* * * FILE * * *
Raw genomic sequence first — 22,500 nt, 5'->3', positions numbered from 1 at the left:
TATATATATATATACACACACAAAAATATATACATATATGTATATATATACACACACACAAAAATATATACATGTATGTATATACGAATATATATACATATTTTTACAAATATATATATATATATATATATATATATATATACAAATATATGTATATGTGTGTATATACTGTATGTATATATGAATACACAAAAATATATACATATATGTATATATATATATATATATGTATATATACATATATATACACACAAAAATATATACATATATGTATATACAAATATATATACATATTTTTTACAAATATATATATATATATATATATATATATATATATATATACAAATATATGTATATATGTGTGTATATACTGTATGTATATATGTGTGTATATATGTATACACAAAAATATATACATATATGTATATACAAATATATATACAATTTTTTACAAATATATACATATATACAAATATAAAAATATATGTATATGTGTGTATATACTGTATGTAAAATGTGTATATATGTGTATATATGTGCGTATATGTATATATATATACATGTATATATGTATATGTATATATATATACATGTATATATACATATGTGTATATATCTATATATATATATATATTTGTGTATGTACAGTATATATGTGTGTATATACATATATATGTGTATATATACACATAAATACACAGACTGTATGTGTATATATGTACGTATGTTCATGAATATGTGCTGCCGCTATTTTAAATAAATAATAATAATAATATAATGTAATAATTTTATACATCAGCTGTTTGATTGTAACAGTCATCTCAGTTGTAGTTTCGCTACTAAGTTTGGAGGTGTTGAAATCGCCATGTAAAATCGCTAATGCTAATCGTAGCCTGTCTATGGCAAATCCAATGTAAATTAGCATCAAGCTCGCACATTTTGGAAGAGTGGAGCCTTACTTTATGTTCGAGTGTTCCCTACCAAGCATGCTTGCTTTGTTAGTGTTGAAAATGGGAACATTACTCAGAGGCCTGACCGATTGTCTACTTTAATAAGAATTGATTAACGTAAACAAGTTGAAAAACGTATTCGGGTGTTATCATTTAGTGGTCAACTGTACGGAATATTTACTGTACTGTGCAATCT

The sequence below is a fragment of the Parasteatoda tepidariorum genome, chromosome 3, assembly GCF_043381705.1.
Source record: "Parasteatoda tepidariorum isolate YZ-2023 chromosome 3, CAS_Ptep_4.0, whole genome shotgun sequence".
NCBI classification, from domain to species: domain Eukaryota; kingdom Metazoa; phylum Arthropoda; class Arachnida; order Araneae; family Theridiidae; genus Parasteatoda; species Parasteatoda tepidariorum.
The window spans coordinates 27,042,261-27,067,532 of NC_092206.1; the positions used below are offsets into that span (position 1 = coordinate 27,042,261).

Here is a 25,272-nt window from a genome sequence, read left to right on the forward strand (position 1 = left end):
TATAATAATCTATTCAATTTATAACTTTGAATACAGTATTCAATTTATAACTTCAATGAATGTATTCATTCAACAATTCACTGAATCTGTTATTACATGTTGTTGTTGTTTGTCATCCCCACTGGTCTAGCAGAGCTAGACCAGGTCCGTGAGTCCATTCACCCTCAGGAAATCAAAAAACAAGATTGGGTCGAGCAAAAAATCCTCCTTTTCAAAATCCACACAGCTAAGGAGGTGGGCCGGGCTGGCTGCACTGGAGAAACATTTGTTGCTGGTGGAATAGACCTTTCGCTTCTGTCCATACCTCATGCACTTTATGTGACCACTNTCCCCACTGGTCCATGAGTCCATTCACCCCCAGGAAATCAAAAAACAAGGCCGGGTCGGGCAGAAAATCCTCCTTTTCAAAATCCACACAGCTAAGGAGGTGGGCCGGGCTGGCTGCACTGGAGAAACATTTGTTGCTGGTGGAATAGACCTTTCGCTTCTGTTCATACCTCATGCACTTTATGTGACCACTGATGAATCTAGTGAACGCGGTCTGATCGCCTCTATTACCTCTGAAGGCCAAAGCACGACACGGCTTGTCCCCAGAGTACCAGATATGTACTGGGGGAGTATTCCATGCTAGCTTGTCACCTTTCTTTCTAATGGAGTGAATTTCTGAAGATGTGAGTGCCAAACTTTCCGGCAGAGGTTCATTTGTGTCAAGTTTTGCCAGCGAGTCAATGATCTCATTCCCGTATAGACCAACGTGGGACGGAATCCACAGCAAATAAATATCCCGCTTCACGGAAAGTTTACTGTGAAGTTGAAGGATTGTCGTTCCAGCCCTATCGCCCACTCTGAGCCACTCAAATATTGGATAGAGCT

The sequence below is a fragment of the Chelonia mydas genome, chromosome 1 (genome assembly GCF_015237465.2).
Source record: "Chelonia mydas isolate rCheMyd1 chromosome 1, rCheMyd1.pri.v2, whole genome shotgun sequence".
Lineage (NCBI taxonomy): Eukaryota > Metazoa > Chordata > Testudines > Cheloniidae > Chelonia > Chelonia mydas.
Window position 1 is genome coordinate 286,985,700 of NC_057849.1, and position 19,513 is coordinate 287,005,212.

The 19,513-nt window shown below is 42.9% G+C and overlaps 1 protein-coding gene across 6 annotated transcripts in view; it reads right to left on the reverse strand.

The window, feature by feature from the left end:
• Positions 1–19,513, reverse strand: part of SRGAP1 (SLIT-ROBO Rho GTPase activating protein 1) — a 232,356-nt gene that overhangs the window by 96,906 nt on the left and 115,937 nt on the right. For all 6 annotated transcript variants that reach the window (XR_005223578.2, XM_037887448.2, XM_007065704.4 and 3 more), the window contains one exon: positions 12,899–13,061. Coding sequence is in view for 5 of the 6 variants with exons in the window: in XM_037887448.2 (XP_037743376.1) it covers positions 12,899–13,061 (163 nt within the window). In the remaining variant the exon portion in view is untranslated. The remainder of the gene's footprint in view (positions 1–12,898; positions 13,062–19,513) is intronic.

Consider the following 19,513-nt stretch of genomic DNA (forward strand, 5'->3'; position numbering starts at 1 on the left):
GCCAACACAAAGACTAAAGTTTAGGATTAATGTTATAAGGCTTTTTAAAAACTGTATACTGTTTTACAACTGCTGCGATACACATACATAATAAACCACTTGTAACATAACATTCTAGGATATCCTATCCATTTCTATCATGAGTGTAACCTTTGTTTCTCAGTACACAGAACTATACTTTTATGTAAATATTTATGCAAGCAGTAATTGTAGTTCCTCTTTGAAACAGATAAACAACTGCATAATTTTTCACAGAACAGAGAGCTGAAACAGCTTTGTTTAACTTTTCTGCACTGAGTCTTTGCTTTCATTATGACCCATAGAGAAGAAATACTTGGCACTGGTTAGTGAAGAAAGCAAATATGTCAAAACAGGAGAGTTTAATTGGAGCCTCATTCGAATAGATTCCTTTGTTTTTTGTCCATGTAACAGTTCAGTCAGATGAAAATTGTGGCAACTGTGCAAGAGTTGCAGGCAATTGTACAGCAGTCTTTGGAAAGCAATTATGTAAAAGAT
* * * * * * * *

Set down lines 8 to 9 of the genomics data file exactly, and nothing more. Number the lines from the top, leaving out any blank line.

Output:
TATAATAATCTATTCAATTTATAACTTTGAATACAGTATTCAATTTATAACTTCAATGAATGTATTCATTCAACAATTCACTGAATCTGTTATTACATGTTGTTGTTGTTTGTCATCCCCACTGGTCTAGCAGAGCTAGACCAGGTCCGTGAGTCCATTCACCCTCAGGAAATCAAAAAACAAGATTGGGTCGAGCAAAAAATCCTCCTTTTCAAAATCCACACAGCTAAGGAGGTGGGCCGGGCTGGCTGCACTGGAGAAACATTTGTTGCTGGTGGAATAGACCTTTCGCTTCTGTCCATACCTCATGCACTTTATGTGACCACTNTCCCCACTGGTCCATGAGTCCATTCACCCCCAGGAAATCAAAAAACAAGGCCGGGTCGGGCAGAAAATCCTCCTTTTCAAAATCCACACAGCTAAGGAGGTGGGCCGGGCTGGCTGCACTGGAGAAACATTTGTTGCTGGTGGAATAGACCTTTCGCTTCTGTTCATACCTCATGCACTTTATGTGACCACTGATGAATCTAGTGAACGCGGTCTGATCGCCTCTATTACCTCTGAAGGCCAAAGCACGACACGGCTTGTCCCCAGAGTACCAGATATGTACTGGGGGAGTATTCCATGCTAGCTTGTCACCTTTCTTTCTAATGGAGTGAATTTCTGAAGATGTGAGTGCCAAACTTTCCGGCAGAGGTTCATTTGTGTCAAGTTTTGCCAGCGAGTCAATGATCTCATTCCCGTATAGACCAACGTGGGACGGAATCCACAGCAAATAAATATCCCGCTTCACGGAAAGTTTACTGTGAAGTTGAAGGATTGTCGTTCCAGCCCTATCGCCCACTCTGAGCCACTCAAATATTGGATAGAGCT

The sequence below is a fragment of the Chelonia mydas genome, chromosome 1 (genome assembly GCF_015237465.2).